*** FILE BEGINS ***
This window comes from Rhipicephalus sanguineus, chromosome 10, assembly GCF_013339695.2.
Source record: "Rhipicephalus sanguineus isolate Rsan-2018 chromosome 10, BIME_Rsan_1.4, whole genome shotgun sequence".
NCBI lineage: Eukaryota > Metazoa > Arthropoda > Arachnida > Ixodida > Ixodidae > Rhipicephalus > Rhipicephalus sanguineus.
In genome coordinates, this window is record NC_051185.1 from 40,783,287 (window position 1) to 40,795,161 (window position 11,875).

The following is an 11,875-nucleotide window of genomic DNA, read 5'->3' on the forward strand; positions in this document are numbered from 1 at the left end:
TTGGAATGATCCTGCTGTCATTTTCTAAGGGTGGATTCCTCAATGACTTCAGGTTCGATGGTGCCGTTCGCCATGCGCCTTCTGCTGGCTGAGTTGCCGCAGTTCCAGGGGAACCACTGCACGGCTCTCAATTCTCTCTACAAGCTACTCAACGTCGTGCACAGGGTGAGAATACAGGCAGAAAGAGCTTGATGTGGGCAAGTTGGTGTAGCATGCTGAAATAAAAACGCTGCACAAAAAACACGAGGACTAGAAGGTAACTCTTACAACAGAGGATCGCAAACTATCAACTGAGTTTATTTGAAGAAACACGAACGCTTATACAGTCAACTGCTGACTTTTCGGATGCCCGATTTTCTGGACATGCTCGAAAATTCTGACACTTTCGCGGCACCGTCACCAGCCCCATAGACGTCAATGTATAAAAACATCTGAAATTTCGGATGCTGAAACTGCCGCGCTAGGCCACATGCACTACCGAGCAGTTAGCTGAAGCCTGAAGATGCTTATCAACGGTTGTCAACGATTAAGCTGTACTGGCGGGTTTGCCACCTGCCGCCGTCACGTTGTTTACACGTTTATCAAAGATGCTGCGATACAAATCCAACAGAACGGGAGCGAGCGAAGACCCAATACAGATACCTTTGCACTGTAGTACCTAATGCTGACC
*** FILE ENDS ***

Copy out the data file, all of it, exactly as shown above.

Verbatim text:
This window comes from Rhipicephalus sanguineus, chromosome 10, assembly GCF_013339695.2.
Source record: "Rhipicephalus sanguineus isolate Rsan-2018 chromosome 10, BIME_Rsan_1.4, whole genome shotgun sequence".
NCBI lineage: Eukaryota > Metazoa > Arthropoda > Arachnida > Ixodida > Ixodidae > Rhipicephalus > Rhipicephalus sanguineus.
In genome coordinates, this window is record NC_051185.1 from 40,783,287 (window position 1) to 40,795,161 (window position 11,875).

The following is an 11,875-nucleotide window of genomic DNA, read 5'->3' on the forward strand; positions in this document are numbered from 1 at the left end:
TTGGAATGATCCTGCTGTCATTTTCTAAGGGTGGATTCCTCAATGACTTCAGGTTCGATGGTGCCGTTCGCCATGCGCCTTCTGCTGGCTGAGTTGCCGCAGTTCCAGGGGAACCACTGCACGGCTCTCAATTCTCTCTACAAGCTACTCAACGTCGTGCACAGGGTGAGAATACAGGCAGAAAGAGCTTGATGTGGGCAAGTTGGTGTAGCATGCTGAAATAAAAACGCTGCACAAAAAACACGAGGACTAGAAGGTAACTCTTACAACAGAGGATCGCAAACTATCAACTGAGTTTATTTGAAGAAACACGAACGCTTATACAGTCAACTGCTGACTTTTCGGATGCCCGATTTTCTGGACATGCTCGAAAATTCTGACACTTTCGCGGCACCGTCACCAGCCCCATAGACGTCAATGTATAAAAACATCTGAAATTTCGGATGCTGAAACTGCCGCGCTAGGCCACATGCACTACCGAGCAGTTAGCTGAAGCCTGAAGATGCTTATCAACGGTTGTCAACGATTAAGCTGTACTGGCGGGTTTGCCACCTGCCGCCGTCACGTTGTTTACACGTTTATCAAAGATGCTGCGATACAAATCCAACAGAACGGGAGCGAGCGAAGACCCAATACAGATACCTTTGCACTGTAGTACCTAATGCTGACC